Sunday, 5 April 2009

How hackers break into your PC

For a hacker common methods for finding your IP address is through chatrooms, looking up domain names on a domain name registrar site, or running programmes that can create a log of all valid IP addresses.

In a chatroom, all a hacker has to do is right click on a chat ID and get the IP address. A domain registrar can yield a website’s employees’ names, phone numbers, fax numbers, physical addresses and IP addresses. In ‘social engineering’ a hacker verbally chats up the user and gets his IP address and other important information. Here’s looking into how a hacker can break into a PC and misuse it.

How it works
With the users IP address, a hacker can send programmes to his PC to test the system for vulnerabilities. He can even find bugs, or holes in the software. The file- and print-sharing options allow the hacker to access the user’s hard drive, load any programme on the drive and delete/change any file on his PC.

The hacker may use ‘Trojans’, which pretend to do useful tasks--like playing a video or greeting--but actually help him access info from the computer and/or even take it over. Programmes that allow the hacker ‘backdoor’ entry to a computer are commonly available.

These programmes are used daily and legitimately by many systems administrators for remote systems. Hackers change the names of their programmes to make them look like legitimate system programmes.

Or they create a hidden folder on the user’s computer to keep programmes. The most common way that viruses are spread is through e-mails. Usually, the virus is not in the e-mail itself, but as an attachment.

Cracking passwords
Hackers use programmes to crack passwords. Even a password-protected computer can be broken into and other passwords then cracked.

A password cracker dictionary has common computer terms and phrases, names, slang and jargon, easily typed key sequences (like ‘qwerty’), and phrases one might commonly use as a password.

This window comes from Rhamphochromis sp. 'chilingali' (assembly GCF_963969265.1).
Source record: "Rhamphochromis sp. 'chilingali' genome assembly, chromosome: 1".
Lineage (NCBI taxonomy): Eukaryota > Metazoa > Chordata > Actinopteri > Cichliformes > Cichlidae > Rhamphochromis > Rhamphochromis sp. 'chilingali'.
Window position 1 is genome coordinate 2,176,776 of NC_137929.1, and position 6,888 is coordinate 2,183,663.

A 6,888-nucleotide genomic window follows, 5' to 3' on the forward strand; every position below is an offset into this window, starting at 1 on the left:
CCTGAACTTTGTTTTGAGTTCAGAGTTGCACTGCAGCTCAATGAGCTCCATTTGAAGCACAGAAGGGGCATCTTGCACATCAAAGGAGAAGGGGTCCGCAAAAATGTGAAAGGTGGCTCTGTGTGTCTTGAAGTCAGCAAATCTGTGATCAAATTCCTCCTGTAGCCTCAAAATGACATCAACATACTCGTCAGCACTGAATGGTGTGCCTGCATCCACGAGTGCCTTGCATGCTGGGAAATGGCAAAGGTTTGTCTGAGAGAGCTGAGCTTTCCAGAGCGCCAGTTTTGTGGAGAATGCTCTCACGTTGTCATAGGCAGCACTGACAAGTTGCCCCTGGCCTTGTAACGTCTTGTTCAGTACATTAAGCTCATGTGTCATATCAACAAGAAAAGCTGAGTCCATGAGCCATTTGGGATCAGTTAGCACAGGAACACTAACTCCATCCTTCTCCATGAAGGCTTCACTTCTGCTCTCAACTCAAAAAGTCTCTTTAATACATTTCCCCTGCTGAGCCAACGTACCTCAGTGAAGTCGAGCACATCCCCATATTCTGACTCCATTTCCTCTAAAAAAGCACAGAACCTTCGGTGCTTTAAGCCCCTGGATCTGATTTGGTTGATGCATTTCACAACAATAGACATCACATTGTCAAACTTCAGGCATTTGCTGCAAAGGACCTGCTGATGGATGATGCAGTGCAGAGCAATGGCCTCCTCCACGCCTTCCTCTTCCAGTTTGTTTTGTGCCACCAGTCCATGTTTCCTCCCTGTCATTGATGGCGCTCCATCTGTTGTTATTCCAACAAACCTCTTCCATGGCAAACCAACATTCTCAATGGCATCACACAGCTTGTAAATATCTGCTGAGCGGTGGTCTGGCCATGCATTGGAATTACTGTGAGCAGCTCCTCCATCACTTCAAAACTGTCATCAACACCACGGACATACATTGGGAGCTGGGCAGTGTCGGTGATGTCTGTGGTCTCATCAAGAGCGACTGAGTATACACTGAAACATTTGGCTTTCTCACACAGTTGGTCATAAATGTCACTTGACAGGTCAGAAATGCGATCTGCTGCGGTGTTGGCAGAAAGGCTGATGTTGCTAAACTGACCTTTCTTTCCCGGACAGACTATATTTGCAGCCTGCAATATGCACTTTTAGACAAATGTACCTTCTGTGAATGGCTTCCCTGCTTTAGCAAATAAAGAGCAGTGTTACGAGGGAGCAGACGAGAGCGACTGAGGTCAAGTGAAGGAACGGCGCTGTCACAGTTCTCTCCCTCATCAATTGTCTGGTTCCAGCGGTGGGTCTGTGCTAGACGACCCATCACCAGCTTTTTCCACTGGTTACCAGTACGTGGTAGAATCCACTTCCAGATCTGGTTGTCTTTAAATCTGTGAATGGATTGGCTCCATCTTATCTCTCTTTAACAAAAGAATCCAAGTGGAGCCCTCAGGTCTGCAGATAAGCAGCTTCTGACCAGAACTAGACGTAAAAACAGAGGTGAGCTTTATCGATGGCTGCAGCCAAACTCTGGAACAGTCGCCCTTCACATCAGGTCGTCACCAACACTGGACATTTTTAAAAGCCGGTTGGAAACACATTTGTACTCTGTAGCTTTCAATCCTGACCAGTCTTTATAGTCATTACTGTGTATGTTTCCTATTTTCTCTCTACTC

Programmes to crack passwords are handed out with copies of these dictionaries. A common method for cracking passwords is to get a copy of a system’s password file. It lists all encrypted passwords on the system.

Security breach
A hacker can steal and delete files, load dangerous programs on a PC and involve people in computer crime. He can get your home, office and even bank passwords.

A hacker can even see the screen as the user sees it, watch every move of his mouse and see every word he types.

Often, the hacker is not interested in the hacked system. He just wants to hack into larger systems or send e-mails. A hacker can load a programme onto hundreds of hacked PCs and then direct the PCs to bomb a particular firm’s server with junk mail or problem messages.

Specific measures
The user must keep in mind not to visit chat rooms unless they are closed and he knows the administrator. One must almost never open an attachment that ends in .DLL or .EXE, even if the email is from one’s best friend. The only time one can open such attachments is if he knows what’s in them.

In order outwit script-based viruses; it is adviceable to ask an expert how one can open scripts in Notepad or Wordpad. Then he should get someone who knows Visual Basic to look at it. If the user is not on his PC, but sees its modem lights flash, it means a hacker could be testing for vulnerabilities.

Password protection
A good password is easily remembered, but not easily guessable. It should be kept a secret, never written down and never saved in a file. When a website asks if a password should be saved, always say no. A password ideally should have at least six or more letters, numbers or punctuations.

The letters should be in capitals and lowercase. It should not have four or more letters found consecutively in the dictionary. Here reversing the letters won’t help.


akim said...

i learned a lot from this. :)

akim said...

i learned a lot

Karthick N said...

your welcome! happy to be of any help!